Postby jross » Fri Jul 01, 2011 6:13 pm

rgk wrote:jkisha, the penalty is no water. The village only takes care of the permit, for which there is no senior citizen discount. Some plumbers offer a senior citizen discount. However, I spoke to the water superintendent today and this is what he said:

I am responsible for replacing the pipe from the B-box to the house, also called the service line. The village has replaced the main, which flows along and underneath the street. The B-box connects the service line to the main line. I believe our water meters are located on the side of the house, but I am not exactly sure. From the house to the B-box is about 100 feet. I called my dad to measure the length - he will get back to me. The super said that the water pipe will be located about six feet under the ground in order to keep it from freezing. Additionally, the soil is pretty sandy, so digging by hand is sort of out of the question. We don't need a permit to dig, and he said that some people here have done it, but if we're going to dig six feet down for 100 feet, we'd be better off using heavy machinery.

The super also said that if our house is equipped with copper lines, then we will have slightly less work, as we won't have to replace the line all the way to the house. If it's galvanized pipe, all of it has to be replaced due to lead concerns. However, I'm not sure exactly how much we would have to replace, as I didn't understand him. I asked twice, but he seemed to be getting annoyed, so I took gyre's advice and left it at that. He said that there will be a guy in the water office on Tuesday who knows more about it, so I left my phone number and planned on talking with him then. The super also asked whether I would be out there at my parent's at any time, as the city officials would be glad to come by and discuss everything. I was not planning a trip, but I might have to.

I called a couple of plumbing agencies. They will be coming by after the holiday weekend to give me a quote with and without the digging. I have asked around about trenchless technology, but the plumbers around here don't know about snaking in a line through an old one. One plumber said that they do that for old sewage lines, but not water lines. He also said that it is possible to bore a tunnel, but that it will surely be more expensive than digging a trench. Separating the job into several partitions sounds like a good idea, but the problem is that I live six hours away and work a full time job, so being there to oversee everything is difficult. I might be able to do it in theory, but it might mean giving up Burning Man. The reality is that I don't know how much all of this will cost and won't know until next week, so it might even be entirely out of my ability. Still, I'm going to continue asking around and gathering information. I have all summer to do it - the line has to be hooked up September 1st.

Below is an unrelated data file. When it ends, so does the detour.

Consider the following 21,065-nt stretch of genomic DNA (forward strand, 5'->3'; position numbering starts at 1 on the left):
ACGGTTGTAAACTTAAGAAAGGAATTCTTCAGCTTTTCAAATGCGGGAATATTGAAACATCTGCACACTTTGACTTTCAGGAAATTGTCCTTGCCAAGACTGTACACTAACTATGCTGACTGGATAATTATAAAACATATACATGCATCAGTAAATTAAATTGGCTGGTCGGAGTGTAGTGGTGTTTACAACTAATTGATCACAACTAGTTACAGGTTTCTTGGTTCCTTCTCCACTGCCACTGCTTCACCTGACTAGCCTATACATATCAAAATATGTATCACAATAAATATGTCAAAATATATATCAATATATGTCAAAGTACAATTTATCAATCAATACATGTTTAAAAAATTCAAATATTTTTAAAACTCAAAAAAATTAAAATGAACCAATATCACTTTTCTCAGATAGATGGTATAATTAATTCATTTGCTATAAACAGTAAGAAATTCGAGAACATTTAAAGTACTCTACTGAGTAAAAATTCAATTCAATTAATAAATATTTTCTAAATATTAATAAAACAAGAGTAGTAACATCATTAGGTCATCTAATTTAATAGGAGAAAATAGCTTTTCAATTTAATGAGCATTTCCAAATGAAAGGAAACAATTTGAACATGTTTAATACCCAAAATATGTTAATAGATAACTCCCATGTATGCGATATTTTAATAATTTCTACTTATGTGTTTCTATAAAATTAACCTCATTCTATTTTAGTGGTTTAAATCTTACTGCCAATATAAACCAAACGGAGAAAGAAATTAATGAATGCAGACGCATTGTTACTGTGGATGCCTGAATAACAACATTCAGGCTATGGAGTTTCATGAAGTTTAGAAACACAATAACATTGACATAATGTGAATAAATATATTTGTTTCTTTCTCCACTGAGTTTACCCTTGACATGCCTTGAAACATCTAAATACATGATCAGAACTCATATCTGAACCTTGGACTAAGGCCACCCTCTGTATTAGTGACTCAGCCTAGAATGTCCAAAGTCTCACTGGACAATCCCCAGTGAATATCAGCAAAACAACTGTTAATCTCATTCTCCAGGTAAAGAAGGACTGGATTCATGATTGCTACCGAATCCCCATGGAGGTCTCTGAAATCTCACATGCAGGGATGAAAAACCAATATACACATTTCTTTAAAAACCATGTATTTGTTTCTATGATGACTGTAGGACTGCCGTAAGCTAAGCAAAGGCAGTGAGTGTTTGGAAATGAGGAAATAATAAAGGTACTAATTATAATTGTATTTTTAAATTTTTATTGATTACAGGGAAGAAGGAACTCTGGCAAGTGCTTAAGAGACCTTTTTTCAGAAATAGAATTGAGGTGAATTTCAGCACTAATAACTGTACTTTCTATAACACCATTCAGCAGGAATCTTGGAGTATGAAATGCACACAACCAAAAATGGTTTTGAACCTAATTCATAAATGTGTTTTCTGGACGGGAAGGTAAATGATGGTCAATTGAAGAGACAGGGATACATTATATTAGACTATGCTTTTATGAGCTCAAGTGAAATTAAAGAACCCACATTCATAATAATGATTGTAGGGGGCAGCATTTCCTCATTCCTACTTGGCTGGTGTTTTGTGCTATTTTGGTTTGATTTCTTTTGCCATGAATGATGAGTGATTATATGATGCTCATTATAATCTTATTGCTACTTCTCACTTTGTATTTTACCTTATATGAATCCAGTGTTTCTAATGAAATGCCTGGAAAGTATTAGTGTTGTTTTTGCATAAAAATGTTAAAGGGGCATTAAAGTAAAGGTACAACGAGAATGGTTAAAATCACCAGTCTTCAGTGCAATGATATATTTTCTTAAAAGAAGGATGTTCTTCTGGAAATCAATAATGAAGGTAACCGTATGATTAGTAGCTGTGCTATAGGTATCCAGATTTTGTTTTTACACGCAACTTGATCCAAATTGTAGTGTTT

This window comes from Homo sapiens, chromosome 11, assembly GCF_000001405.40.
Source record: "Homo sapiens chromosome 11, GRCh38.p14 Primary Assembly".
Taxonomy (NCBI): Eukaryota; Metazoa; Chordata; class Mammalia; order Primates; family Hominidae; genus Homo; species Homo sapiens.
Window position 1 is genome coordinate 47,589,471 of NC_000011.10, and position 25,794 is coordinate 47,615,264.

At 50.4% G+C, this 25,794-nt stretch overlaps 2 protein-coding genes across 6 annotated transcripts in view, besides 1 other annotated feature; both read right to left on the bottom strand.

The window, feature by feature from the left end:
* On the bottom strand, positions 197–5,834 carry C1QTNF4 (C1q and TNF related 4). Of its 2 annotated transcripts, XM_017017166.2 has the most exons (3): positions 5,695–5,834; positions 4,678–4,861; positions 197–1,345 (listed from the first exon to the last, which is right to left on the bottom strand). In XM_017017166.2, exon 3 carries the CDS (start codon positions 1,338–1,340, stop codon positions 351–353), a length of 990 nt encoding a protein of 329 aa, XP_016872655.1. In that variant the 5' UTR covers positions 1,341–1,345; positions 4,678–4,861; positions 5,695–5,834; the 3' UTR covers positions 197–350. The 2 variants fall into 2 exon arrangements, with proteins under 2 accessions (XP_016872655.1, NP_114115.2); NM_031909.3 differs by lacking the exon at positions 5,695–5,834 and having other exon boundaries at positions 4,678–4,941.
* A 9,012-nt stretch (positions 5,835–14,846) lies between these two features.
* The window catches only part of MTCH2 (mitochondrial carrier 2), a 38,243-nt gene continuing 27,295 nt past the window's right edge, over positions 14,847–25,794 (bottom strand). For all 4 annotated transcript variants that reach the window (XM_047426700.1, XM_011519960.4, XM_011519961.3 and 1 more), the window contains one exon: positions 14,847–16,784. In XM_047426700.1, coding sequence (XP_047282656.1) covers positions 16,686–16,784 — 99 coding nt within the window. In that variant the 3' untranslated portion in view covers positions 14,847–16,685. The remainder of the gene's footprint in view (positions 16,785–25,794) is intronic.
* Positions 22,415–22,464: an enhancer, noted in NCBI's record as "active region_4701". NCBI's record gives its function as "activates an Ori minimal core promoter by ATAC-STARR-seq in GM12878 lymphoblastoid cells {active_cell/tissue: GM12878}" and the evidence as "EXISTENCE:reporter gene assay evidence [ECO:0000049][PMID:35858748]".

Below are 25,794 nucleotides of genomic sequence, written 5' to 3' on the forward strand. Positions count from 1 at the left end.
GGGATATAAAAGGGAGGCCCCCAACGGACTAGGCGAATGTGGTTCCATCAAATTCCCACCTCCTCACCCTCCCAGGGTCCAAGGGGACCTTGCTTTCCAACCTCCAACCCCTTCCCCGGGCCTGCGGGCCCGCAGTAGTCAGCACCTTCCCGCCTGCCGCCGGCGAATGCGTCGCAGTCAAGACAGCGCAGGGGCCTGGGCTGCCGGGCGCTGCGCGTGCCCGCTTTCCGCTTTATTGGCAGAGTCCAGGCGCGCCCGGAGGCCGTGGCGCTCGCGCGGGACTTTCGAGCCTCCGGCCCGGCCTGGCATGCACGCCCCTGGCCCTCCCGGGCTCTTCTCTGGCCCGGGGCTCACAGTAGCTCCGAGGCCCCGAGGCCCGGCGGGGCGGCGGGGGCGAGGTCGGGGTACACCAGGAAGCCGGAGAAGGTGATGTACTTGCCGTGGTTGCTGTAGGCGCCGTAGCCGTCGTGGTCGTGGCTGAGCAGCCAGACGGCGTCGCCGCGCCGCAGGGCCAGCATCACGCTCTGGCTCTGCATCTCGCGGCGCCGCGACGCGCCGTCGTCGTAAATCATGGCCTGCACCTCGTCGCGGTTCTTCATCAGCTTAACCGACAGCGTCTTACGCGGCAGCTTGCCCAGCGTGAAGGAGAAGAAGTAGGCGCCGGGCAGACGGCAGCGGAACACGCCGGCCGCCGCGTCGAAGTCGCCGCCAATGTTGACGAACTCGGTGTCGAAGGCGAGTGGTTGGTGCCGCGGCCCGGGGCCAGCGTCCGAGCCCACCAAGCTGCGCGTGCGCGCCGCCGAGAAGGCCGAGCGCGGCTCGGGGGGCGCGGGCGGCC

Edit: Yes, they are changing the water main from one to another. I believe the new one will be larger. The super said that if we have copper pipes, we will be able to hook up part of our existing service line to the new main using a converter, something which a plumber I found on craigslist said, via email, is impossible.
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Re: help with new water mains at home

Postby ygmir » Fri Jul 01, 2011 6:40 pm

something seems backwards (or, it could easily be me):

I'd think, if there were a lead issue, it'd be with copper, since it is soldered.
I don't see how there would be a lead issue with steel pipe, which, should be galvanized (zinc). With galv. pipe, threads, and pipe dope, if that, connect them.
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Re: help with new water mains at home

Postby jross » Fri Jul 01, 2011 6:51 pm

ygmir wrote:something seems backwards (or, it could easily be me):

I'd think, if there were a lead issue, it'd be with copper, since it is soldered.
I don't see how there would be a lead issue with steel pipe, which, should be galvanized (zinc). With galv. pipe, threads, and pipe dope, if that, connect them.
I have seen a few old lead water lines, that look like black iron.
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Re: help with new water mains at home

Postby ygmir » Fri Jul 01, 2011 7:08 pm

jross wrote:
ygmir wrote:something seems backwards (or, it could easily be me):

I'd think, if there were a lead issue, it'd be with copper, since it is soldered.
I don't see how there would be a lead issue with steel pipe, which, should be galvanized (zinc). With galv. pipe, threads, and pipe dope, if that, connect them.